In this study, 14.9% of the families had at least one cat, and 12% at least one dog. A family history of allergy significantly decreased the opportunity of owning a cat (OR 0.91; CI 95% 0.85-0.99) or a dog (OR 0.90 ; 0.86-0.94).
A high level of parental education also decreased such opportunity, which was more evident for cats than for dogs.
Apart from this, the older the children are, the lower the chances are for a family to own a cat. That was not seen in the case of dogs.
Finally, the convenience of ground access is a factor which favours owning a pet, whereas the number of children is not associated with its presence.

Thus, socio-demographic factors such as family history of allergy, a high parental educational level, home ground access, must be taken into consideration in all european statistical study that may wish to analyse the influence of pets on allergy or asthma in children.
Allergists face to Primary Immune Deficiencies (PID)
PID  include approximately150 identified diseases, 120 of which are due to genetic defects. They are relatively rare, and their diagnosis depends upon the sagacity of the doctor and the laboratory support in the area or region concerned.
This highlights the interest of the general review dedicated to « Common variable immunodeficiency » by English-speaking authors (M. A. Park et al.  Lancet 2008: 372 ; 489-502) corresponding to Hypo- or Agammaglobulinemia or Humoral PID of the French litterature. It represents 65% of PID and  is characterised by repetitive bouts of sinus and pulmonary infections, affecting the young adult, male or female, and in whom one detects a clear decrease of serum levels of at least two immunoglobulins: IgA , IgG or IgM.
The allergist or pulmonologist may therefore have to face these patients with upper (sinusitis) or lower (pneumonia) airway infections which mimic asthma or chronic bronchitis, and which are due to Hemophilus influenzae or Mycoplasma and may  justify antibiotics in primary care .
However, the association with other symptoms may draws  attention :
Auto-immune manifestations : thrombocytopenic purpura or haemolytic anemia, Pulmonary complications such as bronchectasis or granulomatosis resembling sarcoidosis, or Gastro-intestinal problems similar to Crohn’s disease or coeliac disease, or Non-hodgkin Lymphoma.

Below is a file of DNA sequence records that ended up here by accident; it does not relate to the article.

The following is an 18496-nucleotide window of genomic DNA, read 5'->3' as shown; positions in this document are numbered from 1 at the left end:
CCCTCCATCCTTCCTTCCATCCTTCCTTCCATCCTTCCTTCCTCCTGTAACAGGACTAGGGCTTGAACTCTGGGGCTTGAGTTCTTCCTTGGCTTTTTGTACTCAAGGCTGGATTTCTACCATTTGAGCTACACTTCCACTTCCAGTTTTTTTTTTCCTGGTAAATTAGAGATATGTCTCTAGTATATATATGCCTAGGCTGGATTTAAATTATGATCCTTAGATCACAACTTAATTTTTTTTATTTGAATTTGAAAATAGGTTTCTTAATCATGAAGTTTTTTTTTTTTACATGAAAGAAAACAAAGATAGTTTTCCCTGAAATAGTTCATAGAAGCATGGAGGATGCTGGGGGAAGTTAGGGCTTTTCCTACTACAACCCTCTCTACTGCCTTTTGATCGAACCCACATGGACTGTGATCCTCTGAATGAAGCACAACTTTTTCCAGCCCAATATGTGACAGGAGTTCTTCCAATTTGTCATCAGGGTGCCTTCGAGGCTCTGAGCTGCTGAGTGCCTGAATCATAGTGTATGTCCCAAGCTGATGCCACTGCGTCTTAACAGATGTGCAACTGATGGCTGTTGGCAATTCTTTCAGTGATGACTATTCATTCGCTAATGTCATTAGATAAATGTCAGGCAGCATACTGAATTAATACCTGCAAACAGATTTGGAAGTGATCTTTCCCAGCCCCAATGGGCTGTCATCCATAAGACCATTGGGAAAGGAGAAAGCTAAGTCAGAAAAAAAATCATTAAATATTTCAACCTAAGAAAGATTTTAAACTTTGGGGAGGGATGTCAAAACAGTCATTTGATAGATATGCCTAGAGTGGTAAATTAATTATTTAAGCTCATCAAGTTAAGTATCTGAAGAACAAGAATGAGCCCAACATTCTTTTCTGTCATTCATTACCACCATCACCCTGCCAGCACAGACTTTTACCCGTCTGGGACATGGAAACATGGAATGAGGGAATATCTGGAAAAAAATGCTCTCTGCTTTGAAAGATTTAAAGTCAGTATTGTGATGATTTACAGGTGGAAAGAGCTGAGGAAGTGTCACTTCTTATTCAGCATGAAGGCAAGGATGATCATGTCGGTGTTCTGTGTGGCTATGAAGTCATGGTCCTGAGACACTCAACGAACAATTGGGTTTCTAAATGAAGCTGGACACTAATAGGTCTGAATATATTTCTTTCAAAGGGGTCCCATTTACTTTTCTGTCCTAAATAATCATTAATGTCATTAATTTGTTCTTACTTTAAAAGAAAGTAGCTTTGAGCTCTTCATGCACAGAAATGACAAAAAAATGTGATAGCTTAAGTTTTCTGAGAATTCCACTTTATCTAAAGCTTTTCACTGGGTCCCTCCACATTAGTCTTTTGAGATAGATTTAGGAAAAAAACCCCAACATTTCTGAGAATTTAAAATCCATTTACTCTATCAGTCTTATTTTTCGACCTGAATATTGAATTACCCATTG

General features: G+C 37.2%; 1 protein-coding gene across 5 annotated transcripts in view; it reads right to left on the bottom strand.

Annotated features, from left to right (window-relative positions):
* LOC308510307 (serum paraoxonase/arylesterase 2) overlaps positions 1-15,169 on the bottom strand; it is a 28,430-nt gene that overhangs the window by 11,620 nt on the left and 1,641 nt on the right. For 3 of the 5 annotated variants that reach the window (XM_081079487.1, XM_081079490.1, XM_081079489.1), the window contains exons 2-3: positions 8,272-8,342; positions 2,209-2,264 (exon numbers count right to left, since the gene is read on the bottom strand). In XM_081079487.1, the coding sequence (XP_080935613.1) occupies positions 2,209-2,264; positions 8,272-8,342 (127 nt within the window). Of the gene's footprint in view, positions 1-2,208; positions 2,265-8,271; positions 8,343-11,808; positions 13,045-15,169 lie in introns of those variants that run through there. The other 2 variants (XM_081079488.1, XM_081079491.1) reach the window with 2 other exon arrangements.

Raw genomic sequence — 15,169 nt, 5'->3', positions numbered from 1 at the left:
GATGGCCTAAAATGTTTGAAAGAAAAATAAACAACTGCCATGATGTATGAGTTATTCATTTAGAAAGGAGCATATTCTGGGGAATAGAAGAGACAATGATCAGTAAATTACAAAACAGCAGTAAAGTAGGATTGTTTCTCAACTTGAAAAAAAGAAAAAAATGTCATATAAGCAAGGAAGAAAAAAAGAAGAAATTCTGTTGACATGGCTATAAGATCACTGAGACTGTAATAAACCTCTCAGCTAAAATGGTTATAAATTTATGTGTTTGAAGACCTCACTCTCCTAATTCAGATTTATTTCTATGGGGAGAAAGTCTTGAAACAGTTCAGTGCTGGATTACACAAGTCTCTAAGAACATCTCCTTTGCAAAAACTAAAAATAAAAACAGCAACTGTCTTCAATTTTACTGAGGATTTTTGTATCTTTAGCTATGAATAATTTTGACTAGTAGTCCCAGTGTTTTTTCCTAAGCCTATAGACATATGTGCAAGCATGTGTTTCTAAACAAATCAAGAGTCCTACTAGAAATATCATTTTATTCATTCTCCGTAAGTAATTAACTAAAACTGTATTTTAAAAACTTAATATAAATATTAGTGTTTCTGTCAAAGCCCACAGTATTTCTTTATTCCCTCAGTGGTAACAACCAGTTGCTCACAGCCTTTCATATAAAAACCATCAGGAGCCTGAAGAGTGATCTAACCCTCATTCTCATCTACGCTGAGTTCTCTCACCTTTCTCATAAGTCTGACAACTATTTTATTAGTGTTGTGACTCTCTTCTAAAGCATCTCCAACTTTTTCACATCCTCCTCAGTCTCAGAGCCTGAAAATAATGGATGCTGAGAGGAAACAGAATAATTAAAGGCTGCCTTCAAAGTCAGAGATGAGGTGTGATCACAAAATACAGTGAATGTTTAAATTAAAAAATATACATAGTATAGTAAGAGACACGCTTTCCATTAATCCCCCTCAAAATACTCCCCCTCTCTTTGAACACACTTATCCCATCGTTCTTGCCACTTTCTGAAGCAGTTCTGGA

The diagnosis comprises 3 steps :
1st step : F.B.C. (Full blood count) and determination of serum Immunoglobulins, as well as search for proteins in the urine (to exclude a nephrotic syndrome)
2nd step : Determination of serum levels of IgG sub-classes (IgG1 to IgG 4), anti-diphteria and anti-tetanus antibodies and haemagglutinins as well as an antibody response to Streptococcus Pneumoniae type polysaccharide vaccination.
In fact, the absence of antibodies requires replacement treatment with intravenous or sub-cutaneous  Immunoglobulins, as suggested by M.L. Moore and J.M. Quinn (Annals of Allergy 2008; 101: 114-121).
It is also relevant at this stage to quantify, by flow cytometry, B and T Lymphocytes as well as Natural Killer cells, whereas the study of B sub-populations will be part of the 3rd step.
3rd step : essentially genetic studies (which will be discussed next)

Genetic approach to Primary Immune Deficiencies
In the case of PID described beforehand, genetic studies are rarely indicated since corresponding mutations are rare and not always clinically relevant. In 15% of the cases, particularly when Agammaglobulinemia is associated with an absence or a very low percentage of B Lymphocytes, involved genes have been described : ICOS (Inducible T cell Costimulator) in 9 patients, TNF superfamily : 13 B in 17 patients and 13 C in one patient, and CD19 in 4 patients. As for the other PID, mainly seen in infants and children, their prognosis is often severe, and they present with different clinical phenotypes.